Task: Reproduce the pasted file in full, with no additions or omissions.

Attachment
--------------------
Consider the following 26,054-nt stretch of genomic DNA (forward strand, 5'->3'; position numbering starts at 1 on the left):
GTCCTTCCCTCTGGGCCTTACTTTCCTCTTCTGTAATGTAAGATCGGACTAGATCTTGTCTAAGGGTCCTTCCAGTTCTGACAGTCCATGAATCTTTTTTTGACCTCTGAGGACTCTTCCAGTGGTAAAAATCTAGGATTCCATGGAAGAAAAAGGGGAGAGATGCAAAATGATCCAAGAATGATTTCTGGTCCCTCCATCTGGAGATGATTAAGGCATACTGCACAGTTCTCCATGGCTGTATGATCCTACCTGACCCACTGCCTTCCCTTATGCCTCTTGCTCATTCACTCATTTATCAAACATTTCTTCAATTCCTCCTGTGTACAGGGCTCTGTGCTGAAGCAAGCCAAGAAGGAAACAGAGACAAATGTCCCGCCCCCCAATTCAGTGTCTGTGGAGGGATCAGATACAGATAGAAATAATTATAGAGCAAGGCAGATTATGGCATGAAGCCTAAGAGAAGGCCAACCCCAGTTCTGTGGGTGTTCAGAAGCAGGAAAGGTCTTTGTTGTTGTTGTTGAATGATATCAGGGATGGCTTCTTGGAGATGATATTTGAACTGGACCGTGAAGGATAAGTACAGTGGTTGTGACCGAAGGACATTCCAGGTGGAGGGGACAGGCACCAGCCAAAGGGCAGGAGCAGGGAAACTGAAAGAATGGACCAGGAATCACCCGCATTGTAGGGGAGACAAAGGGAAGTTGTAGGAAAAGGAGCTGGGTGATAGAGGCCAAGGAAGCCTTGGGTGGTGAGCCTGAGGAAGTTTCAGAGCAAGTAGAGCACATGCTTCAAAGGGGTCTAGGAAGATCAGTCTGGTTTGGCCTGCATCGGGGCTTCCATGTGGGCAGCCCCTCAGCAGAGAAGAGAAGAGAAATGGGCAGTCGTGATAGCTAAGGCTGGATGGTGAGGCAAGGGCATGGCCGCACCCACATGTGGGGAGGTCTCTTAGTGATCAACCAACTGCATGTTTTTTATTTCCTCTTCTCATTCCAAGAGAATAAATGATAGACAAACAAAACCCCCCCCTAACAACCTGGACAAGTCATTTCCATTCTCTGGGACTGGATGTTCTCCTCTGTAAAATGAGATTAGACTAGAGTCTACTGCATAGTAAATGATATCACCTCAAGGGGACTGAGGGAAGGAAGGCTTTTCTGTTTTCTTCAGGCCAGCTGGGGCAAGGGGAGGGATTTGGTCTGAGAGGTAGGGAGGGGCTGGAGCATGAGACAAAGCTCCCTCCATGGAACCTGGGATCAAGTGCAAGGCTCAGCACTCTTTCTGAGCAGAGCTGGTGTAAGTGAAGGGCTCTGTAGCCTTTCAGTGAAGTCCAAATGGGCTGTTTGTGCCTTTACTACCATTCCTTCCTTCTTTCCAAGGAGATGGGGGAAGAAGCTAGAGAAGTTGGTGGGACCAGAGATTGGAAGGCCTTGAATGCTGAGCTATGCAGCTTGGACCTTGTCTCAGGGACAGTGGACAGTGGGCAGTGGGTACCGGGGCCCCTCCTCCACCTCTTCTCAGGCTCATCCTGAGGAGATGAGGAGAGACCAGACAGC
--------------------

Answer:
Consider the following 26,054-nt stretch of genomic DNA (forward strand, 5'->3'; position numbering starts at 1 on the left):
GTCCTTCCCTCTGGGCCTTACTTTCCTCTTCTGTAATGTAAGATCGGACTAGATCTTGTCTAAGGGTCCTTCCAGTTCTGACAGTCCATGAATCTTTTTTTGACCTCTGAGGACTCTTCCAGTGGTAAAAATCTAGGATTCCATGGAAGAAAAAGGGGAGAGATGCAAAATGATCCAAGAATGATTTCTGGTCCCTCCATCTGGAGATGATTAAGGCATACTGCACAGTTCTCCATGGCTGTATGATCCTACCTGACCCACTGCCTTCCCTTATGCCTCTTGCTCATTCACTCATTTATCAAACATTTCTTCAATTCCTCCTGTGTACAGGGCTCTGTGCTGAAGCAAGCCAAGAAGGAAACAGAGACAAATGTCCCGCCCCCCAATTCAGTGTCTGTGGAGGGATCAGATACAGATAGAAATAATTATAGAGCAAGGCAGATTATGGCATGAAGCCTAAGAGAAGGCCAACCCCAGTTCTGTGGGTGTTCAGAAGCAGGAAAGGTCTTTGTTGTTGTTGTTGAATGATATCAGGGATGGCTTCTTGGAGATGATATTTGAACTGGACCGTGAAGGATAAGTACAGTGGTTGTGACCGAAGGACATTCCAGGTGGAGGGGACAGGCACCAGCCAAAGGGCAGGAGCAGGGAAACTGAAAGAATGGACCAGGAATCACCCGCATTGTAGGGGAGACAAAGGGAAGTTGTAGGAAAAGGAGCTGGGTGATAGAGGCCAAGGAAGCCTTGGGTGGTGAGCCTGAGGAAGTTTCAGAGCAAGTAGAGCACATGCTTCAAAGGGGTCTAGGAAGATCAGTCTGGTTTGGCCTGCATCGGGGCTTCCATGTGGGCAGCCCCTCAGCAGAGAAGAGAAGAGAAATGGGCAGTCGTGATAGCTAAGGCTGGATGGTGAGGCAAGGGCATGGCCGCACCCACATGTGGGGAGGTCTCTTAGTGATCAACCAACTGCATGTTTTTTATTTCCTCTTCTCATTCCAAGAGAATAAATGATAGACAAACAAAACCCCCCCCTAACAACCTGGACAAGTCATTTCCATTCTCTGGGACTGGATGTTCTCCTCTGTAAAATGAGATTAGACTAGAGTCTACTGCATAGTAAATGATATCACCTCAAGGGGACTGAGGGAAGGAAGGCTTTTCTGTTTTCTTCAGGCCAGCTGGGGCAAGGGGAGGGATTTGGTCTGAGAGGTAGGGAGGGGCTGGAGCATGAGACAAAGCTCCCTCCATGGAACCTGGGATCAAGTGCAAGGCTCAGCACTCTTTCTGAGCAGAGCTGGTGTAAGTGAAGGGCTCTGTAGCCTTTCAGTGAAGTCCAAATGGGCTGTTTGTGCCTTTACTACCATTCCTTCCTTCTTTCCAAGGAGATGGGGGAAGAAGCTAGAGAAGTTGGTGGGACCAGAGATTGGAAGGCCTTGAATGCTGAGCTATGCAGCTTGGACCTTGTCTCAGGGACAGTGGACAGTGGGCAGTGGGTACCGGGGCCCCTCCTCCACCTCTTCTCAGGCTCATCCTGAGGAGATGAGGAGAGACCAGACAGC